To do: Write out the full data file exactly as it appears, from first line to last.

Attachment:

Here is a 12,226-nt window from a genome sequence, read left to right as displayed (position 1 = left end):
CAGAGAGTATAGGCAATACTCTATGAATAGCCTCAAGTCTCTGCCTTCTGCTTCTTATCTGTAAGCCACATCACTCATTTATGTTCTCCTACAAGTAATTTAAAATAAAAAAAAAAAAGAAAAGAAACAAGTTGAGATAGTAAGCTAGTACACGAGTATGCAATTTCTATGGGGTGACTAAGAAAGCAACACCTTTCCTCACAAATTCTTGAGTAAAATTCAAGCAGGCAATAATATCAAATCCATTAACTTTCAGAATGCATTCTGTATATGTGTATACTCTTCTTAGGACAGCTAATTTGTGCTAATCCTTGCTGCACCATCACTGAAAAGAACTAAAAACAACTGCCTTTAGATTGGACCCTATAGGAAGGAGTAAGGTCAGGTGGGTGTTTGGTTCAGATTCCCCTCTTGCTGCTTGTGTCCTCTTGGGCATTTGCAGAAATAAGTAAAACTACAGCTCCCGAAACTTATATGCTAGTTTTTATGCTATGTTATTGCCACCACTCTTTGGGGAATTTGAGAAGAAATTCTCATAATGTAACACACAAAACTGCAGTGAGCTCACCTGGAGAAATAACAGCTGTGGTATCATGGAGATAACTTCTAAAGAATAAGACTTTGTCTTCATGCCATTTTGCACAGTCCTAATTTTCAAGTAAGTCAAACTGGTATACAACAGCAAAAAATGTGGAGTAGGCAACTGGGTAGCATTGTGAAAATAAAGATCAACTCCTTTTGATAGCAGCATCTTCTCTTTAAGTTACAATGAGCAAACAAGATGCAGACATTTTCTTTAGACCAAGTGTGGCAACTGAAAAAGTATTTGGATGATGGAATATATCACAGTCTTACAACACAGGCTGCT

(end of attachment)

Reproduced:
Here is a 12,226-nt window from a genome sequence, read left to right as displayed (position 1 = left end):
CAGAGAGTATAGGCAATACTCTATGAATAGCCTCAAGTCTCTGCCTTCTGCTTCTTATCTGTAAGCCACATCACTCATTTATGTTCTCCTACAAGTAATTTAAAATAAAAAAAAAAAAGAAAAGAAACAAGTTGAGATAGTAAGCTAGTACACGAGTATGCAATTTCTATGGGGTGACTAAGAAAGCAACACCTTTCCTCACAAATTCTTGAGTAAAATTCAAGCAGGCAATAATATCAAATCCATTAACTTTCAGAATGCATTCTGTATATGTGTATACTCTTCTTAGGACAGCTAATTTGTGCTAATCCTTGCTGCACCATCACTGAAAAGAACTAAAAACAACTGCCTTTAGATTGGACCCTATAGGAAGGAGTAAGGTCAGGTGGGTGTTTGGTTCAGATTCCCCTCTTGCTGCTTGTGTCCTCTTGGGCATTTGCAGAAATAAGTAAAACTACAGCTCCCGAAACTTATATGCTAGTTTTTATGCTATGTTATTGCCACCACTCTTTGGGGAATTTGAGAAGAAATTCTCATAATGTAACACACAAAACTGCAGTGAGCTCACCTGGAGAAATAACAGCTGTGGTATCATGGAGATAACTTCTAAAGAATAAGACTTTGTCTTCATGCCATTTTGCACAGTCCTAATTTTCAAGTAAGTCAAACTGGTATACAACAGCAAAAAATGTGGAGTAGGCAACTGGGTAGCATTGTGAAAATAAAGATCAACTCCTTTTGATAGCAGCATCTTCTCTTTAAGTTACAATGAGCAAACAAGATGCAGACATTTTCTTTAGACCAAGTGTGGCAACTGAAAAAGTATTTGGATGATGGAATATATCACAGTCTTACAACACAGGCTGCT